Condensing units are designed to withstand the elements, but muddy, rushing floodwaters can impact ground-mounted systems and lead to repair actions ranging from a simple coil cleaning to a full system replacement. The water can typically rise to the compressor terminals before causing significant damage, as seen in the illustration here.

When assessing the outdoor condensing unit, here are a few things to look for:

  1. Check for dirt and debris stuck in the condenser coil fins. Where the debris ends typically indicates how high the floodwaters rose on the unit.
  2. Water lines on the system’s back panel, its electrical compartment, or an adjacent building wall also provide clues as to how much of the condensing unit was exposed.
  3. Based on how high the water rose, determine which components the water may have compromised, such as the compressor, electrical compartment and fan motor.
  4. Look to see if the condensing unit shifted on the pad. If shifting did occur, check the copper lineset for any breaks or kinks. A breached lineset may have allowed contaminates to enter the refrigerant loop, which could damage the compressor and other components.

Related: Know these covered losses and exclusions after a collapse

Hurricane Harvey: Water Line on Condensing UnitWater line on condensing unit indicating how high the floodwaters rose

Indoor equipment inspection

Depending on the type of HVAC system, an indoor furnace or air handler may also be present. The location and orientation of the indoor equipment will influence the amount of damage the unit sustained. A horizontal furnace mounted in the crawlspace is typically more vulnerable to water damage than a vertical furnace in a lower floor utility closet or basement (unless the basement was completely flooded). Furnaces or air handlers mounted in the attic or on a second floor, on the other hand, may have no damage whatsoever.

Hurricane Harvey: Water Levels on a Horizontal Furnace

How various water levels can impact a horizontally-mounted furnace in a crawlspace

Water levels in horizontal systems

A horizontal furnace or air handler in a crawlspace is particularly susceptible to water damage. The amount of water that can inundate the crawlspace before impacting the equipment depends on how high the system is mounted (sometimes dictated by building code) above the ground. Once the water reaches the system, however, it will likely suffer significant damage, as seen in the illustration here.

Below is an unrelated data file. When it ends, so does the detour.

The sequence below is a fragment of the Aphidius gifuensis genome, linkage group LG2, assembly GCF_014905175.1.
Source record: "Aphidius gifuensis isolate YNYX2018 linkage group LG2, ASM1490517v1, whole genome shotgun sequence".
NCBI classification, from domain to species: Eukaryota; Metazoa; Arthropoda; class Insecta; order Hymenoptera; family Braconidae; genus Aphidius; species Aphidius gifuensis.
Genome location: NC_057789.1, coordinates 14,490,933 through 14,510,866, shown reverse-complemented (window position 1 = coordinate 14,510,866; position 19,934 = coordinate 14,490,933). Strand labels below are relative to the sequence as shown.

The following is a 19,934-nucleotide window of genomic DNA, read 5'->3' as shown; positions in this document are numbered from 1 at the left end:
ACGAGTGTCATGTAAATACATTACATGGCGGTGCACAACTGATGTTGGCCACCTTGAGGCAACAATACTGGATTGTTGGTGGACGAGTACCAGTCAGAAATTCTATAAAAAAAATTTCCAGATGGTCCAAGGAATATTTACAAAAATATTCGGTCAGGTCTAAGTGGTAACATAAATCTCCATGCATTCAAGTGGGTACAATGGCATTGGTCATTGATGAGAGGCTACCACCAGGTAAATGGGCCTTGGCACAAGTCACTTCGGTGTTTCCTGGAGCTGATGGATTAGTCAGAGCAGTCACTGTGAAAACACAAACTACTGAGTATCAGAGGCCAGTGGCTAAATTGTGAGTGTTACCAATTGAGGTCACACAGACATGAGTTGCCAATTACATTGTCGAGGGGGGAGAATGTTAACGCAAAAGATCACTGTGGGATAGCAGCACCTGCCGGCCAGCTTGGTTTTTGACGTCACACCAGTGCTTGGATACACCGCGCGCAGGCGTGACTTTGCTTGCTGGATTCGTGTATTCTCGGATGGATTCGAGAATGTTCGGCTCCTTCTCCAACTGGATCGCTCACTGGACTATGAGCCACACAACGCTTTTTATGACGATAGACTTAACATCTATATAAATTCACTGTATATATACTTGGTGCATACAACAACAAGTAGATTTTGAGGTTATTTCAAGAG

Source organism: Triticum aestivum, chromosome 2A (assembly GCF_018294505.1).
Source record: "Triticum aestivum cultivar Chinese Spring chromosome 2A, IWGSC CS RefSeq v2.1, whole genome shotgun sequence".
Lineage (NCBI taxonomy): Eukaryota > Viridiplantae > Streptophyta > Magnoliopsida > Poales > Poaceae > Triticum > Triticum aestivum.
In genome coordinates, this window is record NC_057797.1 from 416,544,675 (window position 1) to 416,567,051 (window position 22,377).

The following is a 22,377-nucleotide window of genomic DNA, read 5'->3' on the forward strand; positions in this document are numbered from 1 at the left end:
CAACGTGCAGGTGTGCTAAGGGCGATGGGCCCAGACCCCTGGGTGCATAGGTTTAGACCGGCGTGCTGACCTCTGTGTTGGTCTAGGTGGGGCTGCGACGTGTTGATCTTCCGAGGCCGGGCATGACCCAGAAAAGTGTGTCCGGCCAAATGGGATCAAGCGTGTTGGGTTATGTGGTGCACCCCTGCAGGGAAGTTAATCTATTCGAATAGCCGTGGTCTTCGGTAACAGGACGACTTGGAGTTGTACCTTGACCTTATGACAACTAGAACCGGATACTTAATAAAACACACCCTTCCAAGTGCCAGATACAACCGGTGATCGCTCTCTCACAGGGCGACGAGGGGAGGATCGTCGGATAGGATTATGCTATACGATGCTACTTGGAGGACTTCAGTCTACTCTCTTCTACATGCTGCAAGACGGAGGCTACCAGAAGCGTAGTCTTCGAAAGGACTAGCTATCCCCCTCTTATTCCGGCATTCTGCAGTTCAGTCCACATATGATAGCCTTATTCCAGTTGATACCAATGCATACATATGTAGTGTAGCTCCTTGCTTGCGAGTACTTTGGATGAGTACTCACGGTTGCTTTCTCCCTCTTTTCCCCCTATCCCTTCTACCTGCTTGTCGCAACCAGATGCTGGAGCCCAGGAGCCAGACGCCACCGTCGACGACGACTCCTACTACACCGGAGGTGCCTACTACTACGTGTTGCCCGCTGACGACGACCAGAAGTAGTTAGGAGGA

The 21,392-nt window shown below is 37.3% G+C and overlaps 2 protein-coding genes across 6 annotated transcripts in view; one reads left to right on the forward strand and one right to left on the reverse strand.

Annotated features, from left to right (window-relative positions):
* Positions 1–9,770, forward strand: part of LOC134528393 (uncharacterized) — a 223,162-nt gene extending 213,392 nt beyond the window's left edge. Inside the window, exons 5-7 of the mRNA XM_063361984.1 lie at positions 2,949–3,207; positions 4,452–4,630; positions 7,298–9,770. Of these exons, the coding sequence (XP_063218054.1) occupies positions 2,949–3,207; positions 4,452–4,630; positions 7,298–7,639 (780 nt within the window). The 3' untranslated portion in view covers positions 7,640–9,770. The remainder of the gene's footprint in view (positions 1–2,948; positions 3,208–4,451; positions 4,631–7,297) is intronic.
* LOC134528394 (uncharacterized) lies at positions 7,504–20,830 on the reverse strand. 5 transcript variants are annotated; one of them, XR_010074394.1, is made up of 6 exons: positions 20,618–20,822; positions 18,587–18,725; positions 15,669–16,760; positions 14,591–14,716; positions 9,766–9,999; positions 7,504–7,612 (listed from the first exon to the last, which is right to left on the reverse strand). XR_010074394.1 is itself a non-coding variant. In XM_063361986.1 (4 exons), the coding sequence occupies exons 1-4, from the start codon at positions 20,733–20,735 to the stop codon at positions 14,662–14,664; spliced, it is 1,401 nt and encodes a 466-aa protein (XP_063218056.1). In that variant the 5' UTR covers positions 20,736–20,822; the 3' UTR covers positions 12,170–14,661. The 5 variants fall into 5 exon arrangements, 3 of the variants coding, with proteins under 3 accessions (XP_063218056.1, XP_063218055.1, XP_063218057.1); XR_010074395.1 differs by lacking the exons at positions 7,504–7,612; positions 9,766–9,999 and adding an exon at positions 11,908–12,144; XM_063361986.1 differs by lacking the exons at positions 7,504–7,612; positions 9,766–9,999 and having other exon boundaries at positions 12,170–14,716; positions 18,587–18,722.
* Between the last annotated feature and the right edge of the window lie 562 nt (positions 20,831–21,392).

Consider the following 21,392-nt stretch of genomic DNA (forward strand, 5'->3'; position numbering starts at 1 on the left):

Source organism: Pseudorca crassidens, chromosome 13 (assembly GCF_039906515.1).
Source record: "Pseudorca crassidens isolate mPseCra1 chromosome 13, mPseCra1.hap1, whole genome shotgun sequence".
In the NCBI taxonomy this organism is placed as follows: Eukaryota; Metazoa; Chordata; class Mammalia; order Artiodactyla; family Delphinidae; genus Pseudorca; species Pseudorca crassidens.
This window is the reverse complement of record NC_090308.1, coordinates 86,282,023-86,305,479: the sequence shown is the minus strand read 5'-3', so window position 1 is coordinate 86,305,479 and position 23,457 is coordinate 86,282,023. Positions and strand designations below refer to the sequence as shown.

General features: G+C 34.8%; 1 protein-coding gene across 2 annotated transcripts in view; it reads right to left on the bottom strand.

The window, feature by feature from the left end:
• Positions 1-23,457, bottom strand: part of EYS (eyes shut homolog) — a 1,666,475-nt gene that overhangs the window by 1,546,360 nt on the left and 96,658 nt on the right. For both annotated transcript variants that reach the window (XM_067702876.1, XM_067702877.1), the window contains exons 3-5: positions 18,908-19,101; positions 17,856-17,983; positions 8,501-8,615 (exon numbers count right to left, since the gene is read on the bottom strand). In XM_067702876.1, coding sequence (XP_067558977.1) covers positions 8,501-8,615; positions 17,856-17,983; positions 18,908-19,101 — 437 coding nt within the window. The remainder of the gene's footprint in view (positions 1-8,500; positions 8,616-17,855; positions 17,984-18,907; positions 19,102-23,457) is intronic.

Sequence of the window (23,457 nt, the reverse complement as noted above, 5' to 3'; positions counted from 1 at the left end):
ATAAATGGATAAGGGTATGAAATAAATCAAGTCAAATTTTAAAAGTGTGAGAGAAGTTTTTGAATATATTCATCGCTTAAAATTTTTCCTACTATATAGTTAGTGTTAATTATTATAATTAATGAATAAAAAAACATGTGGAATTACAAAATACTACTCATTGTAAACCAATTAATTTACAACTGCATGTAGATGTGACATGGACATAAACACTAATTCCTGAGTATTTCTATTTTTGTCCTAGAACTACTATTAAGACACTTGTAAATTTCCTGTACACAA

Related: Texas’ No. 1 homeowners’ insurer responds to Harvey, offers tips

Hurricane Harvey: Water Levels on a Vertical Furnace

How a vertically-mounted furnace can be affected by floodwaters. 

Vertically mounted units

A vertically mounted furnace may be more protected from water damage. This orientation will not typically sustain significant damage until the water reaches the burner compartment (found in the middle of the unit, several inches above ground level), as seen in the illustration here.

Here are a few things to look for when assessing the indoor equipment for floodwater damage:

  1. Look for a water line on the outside of the furnace/air handler, on rigid ductwork or on an adjacent wall.
  2. Check the control board for water damage. Often (depending on when it was printed), the board’s writing will “bleed” when exposed to water, providing a useful clue in estimating the water’s reach.
  3. Examine any sheet metal ductwork for premature rusting or corrosion.
  4. Flex ductwork will sag and duct board will swell after getting wet, indicating floodwater contact.
  5. The insulation on the inside of the blower compartment will often be damaged by the water.

Related: Keys to identifying hail damage to HVAC condenser coils

Hurricane Harvey: Water Line on a Vertical Furnace

Water line on furnace indicating how high the floodwaters rose

Once you have determined (both indoor and outdoor) how much water damage an HVAC system sustained, you can begin the process of establishing a proper scope of repairs. It is important to keep in mind that even in severe flood scenarios it is rare that a full system replacement is necessary. In many cases, individual components can be replaced and systems can be cleaned to achieve pre-loss condition. Remember, a portion of the system (or in the case of packaged units, the full system) may be located high enough on the property to avoid the floodwaters from the hurricane, and could thus significantly influence the required scope of repairs.

For information on wind and lightning damage accompanying hurricane claims, you can access our adjuster toolkit for hurricane claims. You can also review a labeled split system diagram and a labeled packaged unit diagram, to assist in identifying components and their susceptibility to floodwater damage.